3 Reasons Why You Don’t Need a Development Plan

From time-to-time, I will invite an outstanding, published book author to write a guest post. If you’d like to learn about how to be a guest blogger, click on the “Authors” tab above. 

This week, I have invited Amy M. Eisenstein, MPA, CFRE, author of 50 Asks in 50 Weeks, to share her thoughts with us about the value of planning. In addition to being an author, Eisenstein is a fundraising consultant for local and national nonprofit organizations; her firm is Tri-Point Fundraising. In her post, she looks at when planning is not necessary and, when it is necessary, just how easy it is to write one. 

As the official description of her book says, Eisenstein helps readers “Raise more money; create a basic development plan; identify new prospects; ask for gifts more frequently; review the basics of fundraising; work with your board on fundraising; hire your first development staff member; and work as a cohesive development team with your executive director, development staff members, and board members…. 50 Asks in 50 Weeks is a development planning tool that focuses on frequency of asking, but also the importance of having a diversified funding base, as well as making sure you are fundraising as efficiently and effectively as possible.”

Whether you’re new to development or an experienced veteran, I think you’ll like Eisenstein’s frank, simple, no-nonsense, common-sense view of development planning:


Not all nonprofit organizations need a development plan. You may be one of them. Here are three reasons you may not need to write a development plan:

  1. Your organization does not need to raise money because it has an adequate, sustainable revenue stream that is either earned or unearned.
  2. Your organization comfortably raises enough money every year without a development plan.
  3. Your organization is closing its doors.

If you happen to work for an organization that does not fall into one of those three categories, and most development professionals do, then you need a development plan.

A development plan is beneficial for all organizations whether yours is a large institution with dozens of fundraising professionals or a small shop where you wear all of the advancement hats. A sound development plan will benefit you in a number of ways:

  1. It will help you, your colleagues, and superiors better understand what will be necessary to achieve your goals in the coming year.
  2. It will allow you to clearly prioritize your activities.
  3. It will make it easier to justify the resources you will need to execute the plan.
  4. It will ensure that you stay focused on key functions such as getting out and asking for gifts rather than being constantly distracted by the daily minutia.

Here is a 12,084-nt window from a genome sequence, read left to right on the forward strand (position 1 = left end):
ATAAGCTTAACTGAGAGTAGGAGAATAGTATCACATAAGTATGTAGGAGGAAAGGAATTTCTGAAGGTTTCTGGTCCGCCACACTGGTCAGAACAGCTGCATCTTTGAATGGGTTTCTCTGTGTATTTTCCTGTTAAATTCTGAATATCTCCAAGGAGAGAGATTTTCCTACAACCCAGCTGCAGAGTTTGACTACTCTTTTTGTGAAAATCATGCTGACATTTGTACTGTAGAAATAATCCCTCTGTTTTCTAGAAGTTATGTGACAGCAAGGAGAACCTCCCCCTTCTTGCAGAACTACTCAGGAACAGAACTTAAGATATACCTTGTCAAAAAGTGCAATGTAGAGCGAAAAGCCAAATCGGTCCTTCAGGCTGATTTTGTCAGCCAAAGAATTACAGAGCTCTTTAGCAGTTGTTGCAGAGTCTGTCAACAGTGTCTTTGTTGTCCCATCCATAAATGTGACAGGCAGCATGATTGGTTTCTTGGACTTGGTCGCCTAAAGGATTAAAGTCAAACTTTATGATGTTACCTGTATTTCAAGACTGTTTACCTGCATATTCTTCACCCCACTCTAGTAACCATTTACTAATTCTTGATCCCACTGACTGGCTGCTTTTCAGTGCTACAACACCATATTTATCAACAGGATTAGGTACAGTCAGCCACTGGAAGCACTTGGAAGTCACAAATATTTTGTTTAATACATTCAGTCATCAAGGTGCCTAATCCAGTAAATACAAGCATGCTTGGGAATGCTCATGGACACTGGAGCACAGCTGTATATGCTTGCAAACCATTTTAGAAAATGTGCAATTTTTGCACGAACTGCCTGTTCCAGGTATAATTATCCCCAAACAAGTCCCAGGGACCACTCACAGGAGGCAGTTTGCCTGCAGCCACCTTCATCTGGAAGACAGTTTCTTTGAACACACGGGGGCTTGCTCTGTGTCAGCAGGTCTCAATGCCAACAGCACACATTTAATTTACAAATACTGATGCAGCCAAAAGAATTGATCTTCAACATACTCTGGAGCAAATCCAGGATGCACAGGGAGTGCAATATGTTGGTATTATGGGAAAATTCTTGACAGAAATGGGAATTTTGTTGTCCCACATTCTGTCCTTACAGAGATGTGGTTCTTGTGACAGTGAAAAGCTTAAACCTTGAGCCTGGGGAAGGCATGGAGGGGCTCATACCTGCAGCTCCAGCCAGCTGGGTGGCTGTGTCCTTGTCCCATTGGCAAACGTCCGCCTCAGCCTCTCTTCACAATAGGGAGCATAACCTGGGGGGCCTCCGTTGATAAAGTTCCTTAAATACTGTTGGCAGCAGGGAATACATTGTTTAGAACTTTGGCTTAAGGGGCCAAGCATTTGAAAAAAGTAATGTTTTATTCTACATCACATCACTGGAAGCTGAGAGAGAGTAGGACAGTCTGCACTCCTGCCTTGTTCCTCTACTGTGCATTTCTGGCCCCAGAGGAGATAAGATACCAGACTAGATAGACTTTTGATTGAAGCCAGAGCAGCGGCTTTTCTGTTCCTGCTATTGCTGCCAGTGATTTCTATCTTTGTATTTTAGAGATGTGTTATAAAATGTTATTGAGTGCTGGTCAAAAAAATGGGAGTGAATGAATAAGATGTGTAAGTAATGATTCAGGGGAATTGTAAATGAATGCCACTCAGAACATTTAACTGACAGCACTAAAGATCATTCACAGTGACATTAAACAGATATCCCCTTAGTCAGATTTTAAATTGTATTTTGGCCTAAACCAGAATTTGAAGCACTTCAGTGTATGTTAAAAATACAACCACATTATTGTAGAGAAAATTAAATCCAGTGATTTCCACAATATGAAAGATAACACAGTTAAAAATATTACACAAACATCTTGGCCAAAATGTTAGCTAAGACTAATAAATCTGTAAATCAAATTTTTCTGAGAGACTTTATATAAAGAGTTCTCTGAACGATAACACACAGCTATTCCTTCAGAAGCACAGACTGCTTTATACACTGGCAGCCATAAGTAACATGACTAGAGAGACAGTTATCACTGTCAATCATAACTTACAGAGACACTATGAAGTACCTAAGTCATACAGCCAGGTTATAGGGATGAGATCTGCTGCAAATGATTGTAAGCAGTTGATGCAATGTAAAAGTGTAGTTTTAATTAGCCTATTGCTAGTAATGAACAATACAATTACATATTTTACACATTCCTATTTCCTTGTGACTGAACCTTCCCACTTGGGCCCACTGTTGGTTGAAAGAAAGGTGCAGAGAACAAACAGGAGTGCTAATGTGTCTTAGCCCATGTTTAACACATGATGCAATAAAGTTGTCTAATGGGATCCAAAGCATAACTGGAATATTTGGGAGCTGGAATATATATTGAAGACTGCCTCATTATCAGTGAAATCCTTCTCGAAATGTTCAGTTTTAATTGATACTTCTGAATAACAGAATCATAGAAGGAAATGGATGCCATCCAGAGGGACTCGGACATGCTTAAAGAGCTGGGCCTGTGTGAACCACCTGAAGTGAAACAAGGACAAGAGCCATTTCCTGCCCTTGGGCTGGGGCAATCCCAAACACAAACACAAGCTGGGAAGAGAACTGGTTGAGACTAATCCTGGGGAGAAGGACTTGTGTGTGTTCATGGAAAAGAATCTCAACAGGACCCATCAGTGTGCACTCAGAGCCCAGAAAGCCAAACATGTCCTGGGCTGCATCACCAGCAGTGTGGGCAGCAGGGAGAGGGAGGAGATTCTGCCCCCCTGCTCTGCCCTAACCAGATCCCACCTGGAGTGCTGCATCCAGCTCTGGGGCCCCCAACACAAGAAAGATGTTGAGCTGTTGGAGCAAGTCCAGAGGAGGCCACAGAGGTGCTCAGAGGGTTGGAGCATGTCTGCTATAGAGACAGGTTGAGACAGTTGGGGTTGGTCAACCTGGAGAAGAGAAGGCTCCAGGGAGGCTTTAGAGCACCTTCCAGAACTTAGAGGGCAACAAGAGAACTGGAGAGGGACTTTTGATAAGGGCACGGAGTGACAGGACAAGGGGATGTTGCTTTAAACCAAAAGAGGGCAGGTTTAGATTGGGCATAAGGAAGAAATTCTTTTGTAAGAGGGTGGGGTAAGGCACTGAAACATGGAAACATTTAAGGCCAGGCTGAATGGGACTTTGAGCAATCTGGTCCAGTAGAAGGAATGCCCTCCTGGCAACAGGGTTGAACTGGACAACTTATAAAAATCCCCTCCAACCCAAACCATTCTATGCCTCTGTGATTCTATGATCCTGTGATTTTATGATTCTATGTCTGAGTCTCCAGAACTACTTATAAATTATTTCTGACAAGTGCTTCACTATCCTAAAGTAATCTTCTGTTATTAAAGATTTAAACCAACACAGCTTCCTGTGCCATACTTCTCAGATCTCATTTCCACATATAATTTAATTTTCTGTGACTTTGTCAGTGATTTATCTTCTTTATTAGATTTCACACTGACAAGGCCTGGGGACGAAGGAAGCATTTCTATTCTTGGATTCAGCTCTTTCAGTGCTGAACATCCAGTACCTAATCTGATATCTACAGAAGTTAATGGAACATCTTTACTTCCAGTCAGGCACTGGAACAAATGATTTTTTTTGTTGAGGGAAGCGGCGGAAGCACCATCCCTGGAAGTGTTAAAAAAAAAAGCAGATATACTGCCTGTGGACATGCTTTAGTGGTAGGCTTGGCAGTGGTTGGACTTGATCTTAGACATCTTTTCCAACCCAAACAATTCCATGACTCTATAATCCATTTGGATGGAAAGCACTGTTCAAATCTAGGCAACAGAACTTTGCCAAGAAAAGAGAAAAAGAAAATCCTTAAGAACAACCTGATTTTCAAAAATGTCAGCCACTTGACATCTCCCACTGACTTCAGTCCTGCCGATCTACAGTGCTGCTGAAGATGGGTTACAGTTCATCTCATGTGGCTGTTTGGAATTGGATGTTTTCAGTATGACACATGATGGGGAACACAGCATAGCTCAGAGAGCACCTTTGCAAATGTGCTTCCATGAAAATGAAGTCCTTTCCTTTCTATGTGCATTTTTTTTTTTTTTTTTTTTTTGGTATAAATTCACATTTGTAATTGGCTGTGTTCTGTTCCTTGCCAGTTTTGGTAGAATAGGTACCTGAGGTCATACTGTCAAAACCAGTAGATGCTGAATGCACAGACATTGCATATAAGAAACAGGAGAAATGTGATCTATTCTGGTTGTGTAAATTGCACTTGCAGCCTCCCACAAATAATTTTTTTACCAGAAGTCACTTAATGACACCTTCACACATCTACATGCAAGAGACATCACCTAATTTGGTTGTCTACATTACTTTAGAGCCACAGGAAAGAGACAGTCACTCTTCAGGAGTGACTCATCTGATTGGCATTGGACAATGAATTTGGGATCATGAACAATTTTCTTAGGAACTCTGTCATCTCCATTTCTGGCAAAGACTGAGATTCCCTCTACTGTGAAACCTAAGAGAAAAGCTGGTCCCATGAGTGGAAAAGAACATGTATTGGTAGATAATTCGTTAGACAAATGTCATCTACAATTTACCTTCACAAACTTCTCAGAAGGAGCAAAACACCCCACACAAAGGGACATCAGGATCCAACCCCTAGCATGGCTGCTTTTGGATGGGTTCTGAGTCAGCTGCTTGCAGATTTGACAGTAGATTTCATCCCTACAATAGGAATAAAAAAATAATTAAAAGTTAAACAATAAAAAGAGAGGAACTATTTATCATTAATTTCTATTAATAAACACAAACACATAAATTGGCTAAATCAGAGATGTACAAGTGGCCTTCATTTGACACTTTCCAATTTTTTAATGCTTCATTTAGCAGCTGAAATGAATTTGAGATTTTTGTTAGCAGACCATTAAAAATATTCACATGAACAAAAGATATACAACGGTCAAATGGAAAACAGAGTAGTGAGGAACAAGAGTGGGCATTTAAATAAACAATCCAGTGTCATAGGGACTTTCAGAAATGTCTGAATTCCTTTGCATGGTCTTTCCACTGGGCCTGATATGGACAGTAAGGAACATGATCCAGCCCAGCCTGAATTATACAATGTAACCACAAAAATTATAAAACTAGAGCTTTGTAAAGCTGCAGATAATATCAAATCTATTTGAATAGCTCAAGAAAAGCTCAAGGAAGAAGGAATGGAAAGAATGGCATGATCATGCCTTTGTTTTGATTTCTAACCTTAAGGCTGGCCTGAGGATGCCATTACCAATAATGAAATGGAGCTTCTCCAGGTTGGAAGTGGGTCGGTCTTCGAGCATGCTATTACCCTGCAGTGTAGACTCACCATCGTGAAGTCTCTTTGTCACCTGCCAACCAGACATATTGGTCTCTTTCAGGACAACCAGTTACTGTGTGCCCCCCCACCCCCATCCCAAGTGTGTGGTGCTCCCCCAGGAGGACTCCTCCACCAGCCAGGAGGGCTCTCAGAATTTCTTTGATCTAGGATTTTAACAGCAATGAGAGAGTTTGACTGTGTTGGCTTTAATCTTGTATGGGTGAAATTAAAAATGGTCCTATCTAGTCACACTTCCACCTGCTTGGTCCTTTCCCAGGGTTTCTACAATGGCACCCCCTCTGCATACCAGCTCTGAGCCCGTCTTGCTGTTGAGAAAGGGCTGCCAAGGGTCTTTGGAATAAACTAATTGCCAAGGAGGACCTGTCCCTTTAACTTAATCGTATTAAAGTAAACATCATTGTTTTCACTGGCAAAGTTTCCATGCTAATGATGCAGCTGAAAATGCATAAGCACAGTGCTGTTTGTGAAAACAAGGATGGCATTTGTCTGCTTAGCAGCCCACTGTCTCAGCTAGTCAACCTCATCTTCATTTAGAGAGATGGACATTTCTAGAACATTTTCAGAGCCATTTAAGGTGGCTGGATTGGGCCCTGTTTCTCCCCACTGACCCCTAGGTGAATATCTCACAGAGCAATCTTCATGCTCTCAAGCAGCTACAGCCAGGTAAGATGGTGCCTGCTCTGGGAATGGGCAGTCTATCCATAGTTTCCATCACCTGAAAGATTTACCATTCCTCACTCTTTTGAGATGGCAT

Let’s face it. Fundraising professionals are swamped with endless tasks inherent in the development function. In a small development shop, functions that include database management, thank you letter writing, event planning, newsletter writing and more, could all be the responsibility of just one person.

Even in a large organization, day-to-day responsibilities can be crushing. For example, a director of gift planning at a large university may spend so much time supporting the major gifts staff that she does not have time to actually go out and meet with prospects herself.

Unfortunately, “asking” often gets moved to the bottom of a long list of urgent, but often not as important tasks. 

Think of a development plan as a roadmap that will keep you moving in the right direction by helping you maintain focus on what is most important at any moment. Usually, that will be communicating with prospects and donors rather than shuffling paper at your desk.

In order to raise more money this year, next year, and for years to come, you need a plan (and the ability to follow the plan, of course).  Below are some of the key steps to creating a plan and raising more money: 

Create a Baseline. When using any roadmap, you first need to know where you are before you can map out the course of your journey. In development, that means you have to first identify your asks or solicitations. Knowing what you are doing now is essential. Create a baseline by identifying how many asks you are currently making. For example, ask yourself:

  • How many grants did you write? Did you build relationships with foundation funders? Did you apply to foundations with a mission match to your own organization? Did you follow the guidelines exactly?
  • How many bulk mail requests did you send? Did you mail at least one or more appeal solicitations via traditional mail? Did you send solicitations electronically and provide donors with the opportunity to donate online?
  • How many corporate sponsors did you solicit for your events? Did you have relationships with the prospective sponsors? Did board members who have existing connections make the asks for you?
  • How many face-to-face asks did you make? How many individuals did you cultivate and solicit, in person?